The Mean Girl phenomenon in different ethnic groups

Rosalind Wiseman, Author & Educator, discusses how mean girls exist in all ethnic groups and how different ethnic groups can be mean about different issues
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The Mean Girl phenomenon in different ethnic groups

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So mean girls can happen no matter what, how much money you have, no matter what the color the girl's skin is or what ethnicity they are or religion they are. This is really about unfortunately part of our human condition is that some people are going to try and have power over other people and their going to abuse that power. Now, the way it works in girl world it is because we're in this culture that is constantly telling girls what they can be and should be as girls. One of the ways that should filters itself out amongst girls with different raises there are just couple of 2 things that I would like to highlight for you. One is about hair and one is about skin tone so that usually in most ethnicity the wider classic stereotype your hair the more that is valued and so the people can go after you and having kinky hair of having too much of an afro or anything like that will going to put you down. The other which is very similar out we see in the Asian community as much as we see in the American community to Hispanic community is about skin color and skin tone. That the lighter your skin is and then supposedly the better you are more beautiful you are and we see the hugely in all different parts of the world. What's important for the girls to realize is the inner section of raises with this kind of sexism and once they realize that then what happens is really amazing. The girls get like wait a minute this not right this isn't right. I'm actually being conditioned to feel like I'm not valuable or that girl's not valuable because her skin color is darker that the other girls skin color. Those are the ways in which we can be really relevant to girls now about what racism looks like in today’s culture.

Rosalind Wiseman, Author & Educator, discusses how mean girls exist in all ethnic groups and how different ethnic groups can be mean about different issues

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Rosalind Wiseman

Author & Educator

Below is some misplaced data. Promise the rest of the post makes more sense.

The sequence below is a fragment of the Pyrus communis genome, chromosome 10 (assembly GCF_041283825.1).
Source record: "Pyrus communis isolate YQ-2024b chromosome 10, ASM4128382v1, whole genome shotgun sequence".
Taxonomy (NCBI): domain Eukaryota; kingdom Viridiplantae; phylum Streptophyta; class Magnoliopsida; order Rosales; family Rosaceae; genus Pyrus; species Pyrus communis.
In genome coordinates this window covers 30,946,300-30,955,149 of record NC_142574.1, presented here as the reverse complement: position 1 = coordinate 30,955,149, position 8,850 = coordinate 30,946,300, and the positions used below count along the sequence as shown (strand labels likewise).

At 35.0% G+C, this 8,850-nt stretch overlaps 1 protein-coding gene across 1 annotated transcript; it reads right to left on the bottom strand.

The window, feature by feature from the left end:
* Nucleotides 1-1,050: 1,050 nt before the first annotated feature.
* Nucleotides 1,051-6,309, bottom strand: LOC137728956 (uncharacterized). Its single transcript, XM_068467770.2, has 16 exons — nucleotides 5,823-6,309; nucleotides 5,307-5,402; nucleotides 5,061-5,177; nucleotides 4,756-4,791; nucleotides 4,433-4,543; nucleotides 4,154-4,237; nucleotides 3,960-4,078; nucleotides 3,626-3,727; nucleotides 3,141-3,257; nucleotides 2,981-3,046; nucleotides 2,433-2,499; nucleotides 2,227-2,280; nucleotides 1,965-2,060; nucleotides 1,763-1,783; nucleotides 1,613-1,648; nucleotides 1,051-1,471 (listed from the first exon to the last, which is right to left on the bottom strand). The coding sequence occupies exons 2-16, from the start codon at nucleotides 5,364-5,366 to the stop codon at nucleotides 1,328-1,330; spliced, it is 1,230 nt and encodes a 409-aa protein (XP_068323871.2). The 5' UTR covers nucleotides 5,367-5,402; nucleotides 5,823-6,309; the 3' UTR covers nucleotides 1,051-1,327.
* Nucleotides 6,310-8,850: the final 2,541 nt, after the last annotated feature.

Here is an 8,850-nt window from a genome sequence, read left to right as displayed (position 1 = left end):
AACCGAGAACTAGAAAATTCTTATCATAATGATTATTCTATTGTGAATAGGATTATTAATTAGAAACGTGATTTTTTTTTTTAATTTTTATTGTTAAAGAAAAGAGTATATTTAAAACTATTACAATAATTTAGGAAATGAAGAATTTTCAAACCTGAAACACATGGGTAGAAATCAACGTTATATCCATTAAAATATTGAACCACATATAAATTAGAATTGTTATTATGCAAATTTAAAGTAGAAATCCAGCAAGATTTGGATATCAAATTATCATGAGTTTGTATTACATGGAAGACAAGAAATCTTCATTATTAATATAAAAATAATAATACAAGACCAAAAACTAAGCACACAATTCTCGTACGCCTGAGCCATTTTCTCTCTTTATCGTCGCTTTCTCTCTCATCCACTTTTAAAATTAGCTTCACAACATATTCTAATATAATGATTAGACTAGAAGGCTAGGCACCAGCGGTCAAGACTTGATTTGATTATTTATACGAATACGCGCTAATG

Rosalind Wiseman is an internationally recognized expert on children, teens, parenting, bullying, social justice, and ethical leadership. Rosalind is the author of Queen Bees and Wannabes: Helping Your Daughter Survive Cliques, Gossip, Boyfriends, and the New Realities of Girl World, the groundbreaking, fully-revised edition of her bestselling book that was the basis for the movie Mean Girls. Her follow-up book, Queen Bee Moms and Kingpin Dads, addresses the social hierarchies and conflicts among parents and is now being made into a major motion picture by New Line Cinema. In 2010, Rosalind published the  young adult novel Boys, Girls, & Other Hazardous Materials, which was recognized by the American Library Association as one of their Most Popular Paperbacks for Young Adults.  She is now writing a set of companion books for boys and their parents, scheduled for publication in the Fall of 2013. In addition, Rosalind has written the Owning Up Curriculum, a comprehensive social justice program for grades 6-12 which is in widespread use across the country.  She writes the monthly “Ask Rosalind” column in Family Circle magazine, and is regular contributor to several blogs and websites. Also, Rosalind is a spokesperson for LG’s Text-Education Council that aims to inform parents about responsible monitoring of teen cell phone usage. Each year Rosalind works with tens of thousands of students, educators, parents, counselors, coaches, and administrators to create communities based on the belief that each person has a responsibility to treat themselves and others with dignity. In 2011, she was one of the principal speakers at the White House Summit on Bullying.  Other audiences have included the American School Counselors Association, International Chiefs of Police, American Association of School Administrators, and countless schools throughout the U.S. and abroad. National media regularly depends on Rosalind as the expert on ethical leadership, media literacy, and bullying prevention.  She is a consultant for Cartoon Network’s Speak Up, Stop Bullying campaign. She is a frequent guest on the Today Show, Anderson Cooper 360 and Dateline.  She has been profiled in The New York Times, People, Los Angeles Times, Chicago Tribune, Washington Post, USA Today, Oprah, Nightline, CNN, Good Morning America, and National Public Radio affiliates throughout the country. Rosalind holds a Bachelor of Arts in Political Science from Occidental College. She lives in Washington D.C. with her husband and two sons.

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